As of 2009, the major alternatives for pursuing a Ph.D. in Chinese philosophy at an English-speaking university are the following:

  • Study with a specialist in Chinese philosophy in a department not highly ranked in the Philosophical Gourmet Report. The advantage of this route is that your scholarship will benefit if you work with a supervisor who is deeply engaged with the texts in the original language. The disadvantage is that you attend a less prestigious department, with less renowned faculty.

  • Study in a higher-ranked department with a non-specialist who publishes in Chinese philosophy. This alternative gives you the advantage of studying in a more prominent department. But it is a reasonable choice only if you already have the requisite linguistic and Sinological knowledge, including familiarity with the Chinese texts. And it is a disadvantage not to work with a supervisor who can scrutinize your interpretations of the primary source texts.

      Reminder: I’m construing a “specialist” as a scholar whose own postgraduate training was largely in Chinese philosophy, whose publications are mainly devoted to Chinese philosophy, and who can provide training in reading Chinese philosophical texts in the original language.

  • Earn a master’s degree with a specialist in Chinese philosophy and then a Ph.D. from a higher-ranked department, preferably supervised by a scholar who publishes in Chinese philosophy. This alternative combines some of the advantages of the first two while mitigating their disadvantages.

  • Study in a highly ranked—say, world top twenty—program under the supervision of a non-specialist who does not publish in Chinese thought. The advantage of this route is that attending a very strong program will foster your overall philosophical development. The disadvantage is that it’s unlikely you could do satisfactory doctoral research on Chinese philosophy without supervision by someone who publishes in the field.

Recommendations

  • If you intend to specialize in Chinese philosophy, it is crucial to read the primary texts in the original language and to discuss them regularly with a supervisor and other colleagues who also do so. Hence I strongly recommend spending at least part of your postgraduate career studying under the supervision of a specialist, either by pursuing the Ph.D. in a department with a specialist or by first doing a master’s with a specialist and then going on to a higher-ranked program for the Ph.D.

  • Choose a program primarily on the basis of your interests, your affinity with a prospective supervisor, the academic environment in that department, and whether the department can provide rigorous general philosophical training. Since no program where you can do Chinese philosophy ranks especially high, PGR rankings should be at most only a minor factor in your choice.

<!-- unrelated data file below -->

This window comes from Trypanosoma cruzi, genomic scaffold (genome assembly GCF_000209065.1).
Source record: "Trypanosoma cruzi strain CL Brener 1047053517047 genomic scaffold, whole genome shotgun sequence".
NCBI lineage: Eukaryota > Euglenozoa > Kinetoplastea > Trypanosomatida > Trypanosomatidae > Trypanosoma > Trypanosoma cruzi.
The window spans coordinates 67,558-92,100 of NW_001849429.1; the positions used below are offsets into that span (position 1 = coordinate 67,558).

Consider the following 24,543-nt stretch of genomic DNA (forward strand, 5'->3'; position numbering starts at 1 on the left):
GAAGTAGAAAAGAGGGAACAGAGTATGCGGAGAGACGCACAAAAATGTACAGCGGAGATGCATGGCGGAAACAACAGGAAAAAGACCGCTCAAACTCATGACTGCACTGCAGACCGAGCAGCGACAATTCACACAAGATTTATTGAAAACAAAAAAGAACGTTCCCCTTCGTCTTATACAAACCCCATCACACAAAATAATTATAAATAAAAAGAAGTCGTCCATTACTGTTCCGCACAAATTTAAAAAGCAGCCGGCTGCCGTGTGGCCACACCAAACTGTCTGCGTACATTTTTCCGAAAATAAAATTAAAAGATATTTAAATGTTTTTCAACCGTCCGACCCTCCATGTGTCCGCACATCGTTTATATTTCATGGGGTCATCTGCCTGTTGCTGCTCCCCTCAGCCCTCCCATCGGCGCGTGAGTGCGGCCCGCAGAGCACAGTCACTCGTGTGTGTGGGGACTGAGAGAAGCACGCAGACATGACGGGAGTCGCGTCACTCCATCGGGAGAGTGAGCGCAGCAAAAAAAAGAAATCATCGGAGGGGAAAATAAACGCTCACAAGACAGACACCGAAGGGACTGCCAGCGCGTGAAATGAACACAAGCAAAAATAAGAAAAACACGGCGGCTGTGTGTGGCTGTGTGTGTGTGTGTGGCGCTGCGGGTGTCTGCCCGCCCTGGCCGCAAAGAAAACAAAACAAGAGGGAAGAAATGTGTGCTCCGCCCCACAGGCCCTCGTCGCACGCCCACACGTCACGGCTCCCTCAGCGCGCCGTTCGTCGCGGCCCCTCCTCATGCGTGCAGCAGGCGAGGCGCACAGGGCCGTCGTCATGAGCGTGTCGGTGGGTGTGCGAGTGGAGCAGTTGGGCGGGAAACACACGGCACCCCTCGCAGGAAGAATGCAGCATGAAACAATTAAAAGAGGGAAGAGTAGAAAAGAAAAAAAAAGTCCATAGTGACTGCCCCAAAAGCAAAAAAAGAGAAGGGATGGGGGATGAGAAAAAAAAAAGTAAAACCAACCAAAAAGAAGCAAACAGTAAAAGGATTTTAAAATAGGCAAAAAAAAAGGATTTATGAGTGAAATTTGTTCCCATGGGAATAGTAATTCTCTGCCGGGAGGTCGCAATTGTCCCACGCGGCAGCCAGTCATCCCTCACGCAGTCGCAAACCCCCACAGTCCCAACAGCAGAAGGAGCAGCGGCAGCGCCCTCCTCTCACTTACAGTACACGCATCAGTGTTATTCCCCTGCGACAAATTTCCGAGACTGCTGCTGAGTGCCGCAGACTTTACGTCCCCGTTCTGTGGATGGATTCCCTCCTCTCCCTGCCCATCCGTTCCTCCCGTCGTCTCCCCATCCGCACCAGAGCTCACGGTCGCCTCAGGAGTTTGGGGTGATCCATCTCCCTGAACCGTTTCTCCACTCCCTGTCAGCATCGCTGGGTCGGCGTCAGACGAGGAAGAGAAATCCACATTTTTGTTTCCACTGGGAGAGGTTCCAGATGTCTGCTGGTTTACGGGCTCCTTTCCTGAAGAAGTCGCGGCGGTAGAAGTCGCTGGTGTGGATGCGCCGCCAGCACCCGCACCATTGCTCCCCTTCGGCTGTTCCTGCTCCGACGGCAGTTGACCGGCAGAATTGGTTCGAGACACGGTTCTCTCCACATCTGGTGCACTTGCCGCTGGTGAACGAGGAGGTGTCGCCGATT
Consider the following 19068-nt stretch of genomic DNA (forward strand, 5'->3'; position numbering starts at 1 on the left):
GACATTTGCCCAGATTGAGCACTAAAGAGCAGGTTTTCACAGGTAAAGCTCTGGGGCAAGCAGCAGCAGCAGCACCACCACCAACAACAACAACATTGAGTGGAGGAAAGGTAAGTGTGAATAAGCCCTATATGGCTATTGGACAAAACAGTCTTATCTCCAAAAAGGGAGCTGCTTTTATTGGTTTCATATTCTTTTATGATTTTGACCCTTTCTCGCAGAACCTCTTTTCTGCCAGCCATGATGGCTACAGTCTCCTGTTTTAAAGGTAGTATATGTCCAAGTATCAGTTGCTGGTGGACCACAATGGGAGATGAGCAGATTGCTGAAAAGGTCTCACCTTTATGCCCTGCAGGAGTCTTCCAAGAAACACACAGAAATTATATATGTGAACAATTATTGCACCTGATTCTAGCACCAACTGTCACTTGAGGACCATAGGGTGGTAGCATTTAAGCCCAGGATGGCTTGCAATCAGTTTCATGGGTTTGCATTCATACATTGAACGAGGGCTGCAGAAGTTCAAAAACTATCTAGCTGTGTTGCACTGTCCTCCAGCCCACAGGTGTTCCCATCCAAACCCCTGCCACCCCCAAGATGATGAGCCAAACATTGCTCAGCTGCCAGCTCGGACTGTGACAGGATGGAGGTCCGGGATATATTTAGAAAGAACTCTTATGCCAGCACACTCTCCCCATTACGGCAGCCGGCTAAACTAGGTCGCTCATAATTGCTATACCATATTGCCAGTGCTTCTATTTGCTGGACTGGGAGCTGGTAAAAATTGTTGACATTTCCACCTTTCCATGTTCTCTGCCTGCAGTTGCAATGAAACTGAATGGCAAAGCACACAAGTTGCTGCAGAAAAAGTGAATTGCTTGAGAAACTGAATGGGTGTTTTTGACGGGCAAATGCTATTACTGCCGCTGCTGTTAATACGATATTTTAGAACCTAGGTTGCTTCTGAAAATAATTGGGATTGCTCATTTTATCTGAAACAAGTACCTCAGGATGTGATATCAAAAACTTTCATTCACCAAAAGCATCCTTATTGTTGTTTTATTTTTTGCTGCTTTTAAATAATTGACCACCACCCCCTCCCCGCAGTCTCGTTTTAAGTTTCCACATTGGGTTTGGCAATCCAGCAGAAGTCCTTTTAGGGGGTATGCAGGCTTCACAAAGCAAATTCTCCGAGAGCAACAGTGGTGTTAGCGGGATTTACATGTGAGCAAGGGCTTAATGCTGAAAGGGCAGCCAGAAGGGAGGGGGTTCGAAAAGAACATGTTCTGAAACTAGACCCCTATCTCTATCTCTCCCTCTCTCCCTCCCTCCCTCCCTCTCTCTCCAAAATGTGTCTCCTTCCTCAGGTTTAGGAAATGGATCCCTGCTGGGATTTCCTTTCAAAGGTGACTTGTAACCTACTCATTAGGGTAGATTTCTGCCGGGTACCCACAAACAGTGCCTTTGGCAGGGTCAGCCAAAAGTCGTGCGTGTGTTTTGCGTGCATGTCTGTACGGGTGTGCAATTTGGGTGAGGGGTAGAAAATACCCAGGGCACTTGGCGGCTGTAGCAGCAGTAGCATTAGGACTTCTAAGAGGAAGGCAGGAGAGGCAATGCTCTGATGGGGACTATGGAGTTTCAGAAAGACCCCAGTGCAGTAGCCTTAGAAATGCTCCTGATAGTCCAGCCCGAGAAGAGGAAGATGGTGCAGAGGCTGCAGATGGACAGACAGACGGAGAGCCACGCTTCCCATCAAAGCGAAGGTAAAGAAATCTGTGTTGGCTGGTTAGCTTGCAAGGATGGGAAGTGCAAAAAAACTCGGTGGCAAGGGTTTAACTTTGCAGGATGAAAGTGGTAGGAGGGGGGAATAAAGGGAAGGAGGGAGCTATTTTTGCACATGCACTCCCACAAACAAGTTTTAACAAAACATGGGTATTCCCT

• Read some of a prospective supervisor’s work before choosing a program. Try to find a supervisor whose interests and approach are compatible with yours and who is likely to be a helpful, challenging mentor. Contact potential supervisors before applying to programs to confirm they will be available and to see what suggestions they may have concerning your study plans. Your choice of a supervisor is perhaps the most important factor affecting the quality of your postgraduate education.

  • As you will (most likely) be coming out of a department that lacks the cachet of an Oxford or a Princeton, take steps to boost your job prospects in other ways. Publish early, obtain letters of recommendation from influential scholars, and get some teaching experience. Attend conferences and correspond with specialists whose work interests you. Since Chinese philosophy is a small, tightly-knit field, one or two good publications and several strong letters of recommendation can enhance your profile significantly.

  • If by chance you are admitted to Oxford, Princeton, or another top-tier school, I suggest you enroll and change your area of specialization from Chinese philosophy to a field more in line with that program’s resources. If you like, study Chinese thought independently, as a secondary interest. Get some grounding in classical Chinese and take advantage of email and blogs to discuss issues with specialists. If you establish some basic competence in Chinese philosophy, you can consider developing it as an additional area of specialization later in your career. (The ability to teach an introductory course on Chinese philosophy will come in useful no matter what your specialization.)